Marriages Bill public hearings begin 

Source: Marriages Bill public hearings begin | The Herald 27 AUG, 2019

Marriages Bill public hearings beginCde Nduna

Paidamoyo Chipunza Senior Reporter
Parliament yesterday started public hearings in Harare to solicit views on the Marriages Bill, which seeks to harmonise customary and statutory marriages, as well as decriminalise wilful transmission of HIV and Aids.

Chaired by Chegutu West legislator Cde Dexter Nduna, Team Four of the seven teams set up to conduct the hearings nationwide heard that recognising civil unions or partnerships was still a contentious issue, with most participants proposing either its complete removal or amendment to protect spouses in either type of marriage.

This comes as Cabinet recently ruled that the same section which sought to recognise civil unions or partnerships be struck off the Bill, arguing that it was not consistent with Zimbabwe’s cultural norms and values.

The contentious Section 40 (5) of the proposed Marriages Bill reads: “A civil partnership exists notwithstanding that one or both of the persons are legally married to someone else or are in another civil partnership.”

Speaking at the forum, Mrs Sheree Shereni of Precious Stones Women’s Foundation said while the whole Bill was worth supporting, this specific subsection relating to civil unions should be removed.

“We, together with 15 000 other signatories who petitioned Parliament about this Bill, oppose the inclusion of civil partnerships in the Bill,” she said.

Mrs Shereni argued that the section contradicted other sections in the Bill, particularly the one on bigamy, and promoted adultery since it recognised a civil union despite the fact that one was already in another union.

Other participants felt the term “civil partnerships” should be removed in its totality, arguing that it was shrouded in vagueness.

HIV and Aids activists who attended the hearings supported abolition of Section 79 (1) of the Criminal Codification and Reform Act on deliberate transmission of HIV, abolition of which is provided for under the proposed Marriages Bill.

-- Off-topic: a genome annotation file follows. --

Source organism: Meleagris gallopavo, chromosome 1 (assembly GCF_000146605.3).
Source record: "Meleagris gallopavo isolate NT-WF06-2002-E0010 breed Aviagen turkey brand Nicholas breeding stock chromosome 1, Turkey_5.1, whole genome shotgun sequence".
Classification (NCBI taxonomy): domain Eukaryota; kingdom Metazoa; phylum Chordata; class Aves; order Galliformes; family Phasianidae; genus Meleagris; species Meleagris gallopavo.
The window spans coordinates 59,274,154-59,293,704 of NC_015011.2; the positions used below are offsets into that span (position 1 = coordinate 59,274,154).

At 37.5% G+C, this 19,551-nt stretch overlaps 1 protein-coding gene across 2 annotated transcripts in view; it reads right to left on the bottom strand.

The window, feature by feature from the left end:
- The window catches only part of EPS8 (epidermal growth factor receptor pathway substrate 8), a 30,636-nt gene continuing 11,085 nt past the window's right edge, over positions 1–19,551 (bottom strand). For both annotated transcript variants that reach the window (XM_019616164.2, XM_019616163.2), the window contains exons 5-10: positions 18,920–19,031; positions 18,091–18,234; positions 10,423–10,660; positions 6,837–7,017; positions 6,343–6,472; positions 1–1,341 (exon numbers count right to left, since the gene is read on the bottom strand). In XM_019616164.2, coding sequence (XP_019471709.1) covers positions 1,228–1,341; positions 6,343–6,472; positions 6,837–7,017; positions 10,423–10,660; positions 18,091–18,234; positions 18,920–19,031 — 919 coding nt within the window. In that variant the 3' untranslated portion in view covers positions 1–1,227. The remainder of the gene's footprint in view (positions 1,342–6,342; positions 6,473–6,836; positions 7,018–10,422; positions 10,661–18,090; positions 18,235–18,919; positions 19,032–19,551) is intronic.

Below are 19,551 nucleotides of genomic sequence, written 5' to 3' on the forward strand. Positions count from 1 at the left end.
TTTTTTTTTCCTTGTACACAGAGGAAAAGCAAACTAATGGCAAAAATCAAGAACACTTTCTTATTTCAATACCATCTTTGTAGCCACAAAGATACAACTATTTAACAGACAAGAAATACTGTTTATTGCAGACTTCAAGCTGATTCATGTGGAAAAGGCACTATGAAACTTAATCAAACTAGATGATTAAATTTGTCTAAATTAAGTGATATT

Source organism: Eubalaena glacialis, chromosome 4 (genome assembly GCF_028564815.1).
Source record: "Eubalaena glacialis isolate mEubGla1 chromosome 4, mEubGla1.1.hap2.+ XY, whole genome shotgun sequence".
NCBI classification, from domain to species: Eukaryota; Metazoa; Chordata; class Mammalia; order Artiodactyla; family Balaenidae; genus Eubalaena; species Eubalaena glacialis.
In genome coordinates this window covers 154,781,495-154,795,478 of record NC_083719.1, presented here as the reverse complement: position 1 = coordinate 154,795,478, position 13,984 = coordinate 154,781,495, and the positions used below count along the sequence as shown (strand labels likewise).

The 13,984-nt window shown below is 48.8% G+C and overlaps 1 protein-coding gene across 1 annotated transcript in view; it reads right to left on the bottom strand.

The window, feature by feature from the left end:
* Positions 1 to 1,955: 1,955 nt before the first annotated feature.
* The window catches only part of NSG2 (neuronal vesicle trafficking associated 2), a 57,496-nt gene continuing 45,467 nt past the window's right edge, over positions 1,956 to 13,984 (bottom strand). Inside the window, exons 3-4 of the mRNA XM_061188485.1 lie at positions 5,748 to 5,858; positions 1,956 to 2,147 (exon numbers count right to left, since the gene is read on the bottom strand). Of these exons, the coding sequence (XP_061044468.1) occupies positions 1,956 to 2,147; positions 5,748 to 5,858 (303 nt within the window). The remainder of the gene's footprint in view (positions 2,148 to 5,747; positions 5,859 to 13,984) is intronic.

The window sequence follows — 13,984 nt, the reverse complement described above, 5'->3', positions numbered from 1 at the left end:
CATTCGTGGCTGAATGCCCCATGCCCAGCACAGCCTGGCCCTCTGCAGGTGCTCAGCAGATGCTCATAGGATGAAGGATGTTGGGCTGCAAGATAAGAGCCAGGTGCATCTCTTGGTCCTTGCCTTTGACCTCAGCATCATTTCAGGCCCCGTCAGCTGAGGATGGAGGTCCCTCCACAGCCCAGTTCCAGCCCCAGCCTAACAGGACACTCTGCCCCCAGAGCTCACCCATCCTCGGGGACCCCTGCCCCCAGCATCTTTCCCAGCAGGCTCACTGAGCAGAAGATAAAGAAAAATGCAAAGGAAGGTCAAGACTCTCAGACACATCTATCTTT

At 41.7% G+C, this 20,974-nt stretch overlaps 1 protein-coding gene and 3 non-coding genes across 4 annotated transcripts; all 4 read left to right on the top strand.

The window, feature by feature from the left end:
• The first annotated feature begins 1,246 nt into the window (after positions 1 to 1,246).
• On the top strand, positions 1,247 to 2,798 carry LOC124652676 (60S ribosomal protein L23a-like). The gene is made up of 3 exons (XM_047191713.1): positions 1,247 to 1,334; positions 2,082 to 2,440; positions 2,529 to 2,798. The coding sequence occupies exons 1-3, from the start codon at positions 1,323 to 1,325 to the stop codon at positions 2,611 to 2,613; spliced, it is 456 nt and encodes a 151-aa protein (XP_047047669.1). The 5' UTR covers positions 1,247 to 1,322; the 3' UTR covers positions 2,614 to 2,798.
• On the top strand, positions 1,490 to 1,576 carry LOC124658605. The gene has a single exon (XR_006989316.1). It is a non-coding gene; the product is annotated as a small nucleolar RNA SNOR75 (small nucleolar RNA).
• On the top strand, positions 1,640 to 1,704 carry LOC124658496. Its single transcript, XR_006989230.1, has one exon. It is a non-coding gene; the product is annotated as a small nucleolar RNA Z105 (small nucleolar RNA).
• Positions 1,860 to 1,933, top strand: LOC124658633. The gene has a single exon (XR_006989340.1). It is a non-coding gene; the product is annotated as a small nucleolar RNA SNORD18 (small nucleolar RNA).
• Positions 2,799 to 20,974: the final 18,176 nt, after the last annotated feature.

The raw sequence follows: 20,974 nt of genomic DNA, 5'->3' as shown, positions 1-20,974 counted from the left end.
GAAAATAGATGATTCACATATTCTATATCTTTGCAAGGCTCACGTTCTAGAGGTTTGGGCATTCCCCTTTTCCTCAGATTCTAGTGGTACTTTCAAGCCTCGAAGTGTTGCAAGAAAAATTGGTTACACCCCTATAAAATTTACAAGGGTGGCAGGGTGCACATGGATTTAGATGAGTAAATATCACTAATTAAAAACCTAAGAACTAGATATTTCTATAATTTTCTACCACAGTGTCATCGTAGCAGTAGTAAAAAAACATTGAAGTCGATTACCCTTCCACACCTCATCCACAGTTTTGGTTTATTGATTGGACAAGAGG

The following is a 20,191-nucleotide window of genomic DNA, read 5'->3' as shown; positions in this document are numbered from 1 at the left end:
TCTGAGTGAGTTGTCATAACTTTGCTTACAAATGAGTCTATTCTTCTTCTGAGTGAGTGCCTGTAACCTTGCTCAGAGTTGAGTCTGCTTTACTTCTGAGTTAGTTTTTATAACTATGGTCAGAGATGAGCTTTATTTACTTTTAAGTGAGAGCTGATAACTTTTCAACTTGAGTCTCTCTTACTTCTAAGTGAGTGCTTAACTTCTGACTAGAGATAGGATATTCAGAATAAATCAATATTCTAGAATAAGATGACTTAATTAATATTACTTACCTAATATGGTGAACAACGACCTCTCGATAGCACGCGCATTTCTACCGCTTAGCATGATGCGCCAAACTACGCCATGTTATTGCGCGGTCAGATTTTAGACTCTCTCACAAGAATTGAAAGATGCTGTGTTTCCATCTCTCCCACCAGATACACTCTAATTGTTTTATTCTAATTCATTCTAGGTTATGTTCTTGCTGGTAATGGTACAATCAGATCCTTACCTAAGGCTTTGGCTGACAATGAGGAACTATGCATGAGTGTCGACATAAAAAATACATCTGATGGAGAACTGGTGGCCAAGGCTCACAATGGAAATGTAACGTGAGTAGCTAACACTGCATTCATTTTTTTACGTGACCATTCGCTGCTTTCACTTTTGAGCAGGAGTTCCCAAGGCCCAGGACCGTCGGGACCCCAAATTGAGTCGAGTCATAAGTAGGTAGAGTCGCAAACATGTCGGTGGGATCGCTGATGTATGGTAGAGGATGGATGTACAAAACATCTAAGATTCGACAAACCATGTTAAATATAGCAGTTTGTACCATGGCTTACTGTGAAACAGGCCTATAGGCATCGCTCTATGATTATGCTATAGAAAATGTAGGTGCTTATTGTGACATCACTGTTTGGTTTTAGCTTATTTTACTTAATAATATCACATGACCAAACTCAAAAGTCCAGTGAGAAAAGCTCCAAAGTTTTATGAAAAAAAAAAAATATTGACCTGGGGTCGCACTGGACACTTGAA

Although some participants were not sure if decriminalisation of wilful transmission will not lead to increased cases of wilful transmission of the virus,

some participants had to explain that science cannot prove the direction of HIV transmission making it difficult to prosecute one for transmitting HIV to another.

“We are supporting decriminalisation of wilful transmission of HIV and Aids because currently, no one can prove scientifically who infected the other,” said Ms Likwa Chaka, a member of the Zimbabwe National Network for People Living with HIV and Aids.

Speaking after the consultations, Cde Nduna said once the public hearings were completed, the teams will compile a report, which will be submitted to Parliament for possible amendments.

Seven teams made up of members of four parliamentary committees from Justice, Legal and Parliamentary Affairs; Women Affairs, Community and SME Development; Health and Child Care and the Thematic Committee on Gender and Development are conducting the hearings in all provinces up to Friday.

off the Bill, arguing that it was not consistent with Zimbabwe’s cultural norms and values.

The contentious Section 40 (5) of the proposed Marriages Bill reads: “A civil partnership exists notwithstanding that one or both of the persons are legally married to someone else or are in another civil partnership.”

Speaking at the forum, Mrs Sheree Shereni of Precious Stones Women’s Foundation said while the whole Bill was worth supporting, this specific subsection relating to civil unions should be removed.

“We, together with 15 000 other signatories who petitioned Parliament about this Bill, oppose the inclusion of civil partnerships in the Bill,” she said.

Mrs Shereni argued that the section contradicted other sections in the Bill, particularly the one on bigamy, and promoted adultery since it recognised a civil union despite the fact that one was already in another union.

Other participants felt the term “civil partnerships” should be removed in its totality, arguing that it was shrouded in vagueness.

HIV and Aids activists who attended the hearings supported abolition of Section 79 (1) of the Criminal Codification and Reform Act on deliberate transmission of HIV, abolition of which is provided for under the proposed Marriages Bill.

Although some participants were not sure if decriminalisation of wilful transmission will not lead to increased cases of wilful transmission of the virus, some participants had to explain that science cannot prove the direction of HIV transmission making it difficult to prosecute one for transmitting HIV to another.

“We are supporting decriminalisation of wilful transmission of HIV and Aids because currently, no one can prove scientifically who infected the other,” said Ms Likwa Chaka, a member of the Zimbabwe National Network for People Living with HIV and Aids.

Speaking after the consultations, Cde Nduna said once the public hearings were completed, the teams will compile a report, which will be submitted to Parliament for possible amendments.

Seven teams made up of members of four parliamentary committees from Justice, Legal and Parliamentary Affairs; Women Affairs, Community and SME Development; Health and Child Care and the Thematic Committee on Gender and Development are conducting the hearings in all provinces up to Friday.

COMMENTS

WORDPRESS: 1
  • comment-avatar
    Mukanya 3 months ago

    Civil partnership!! Chihure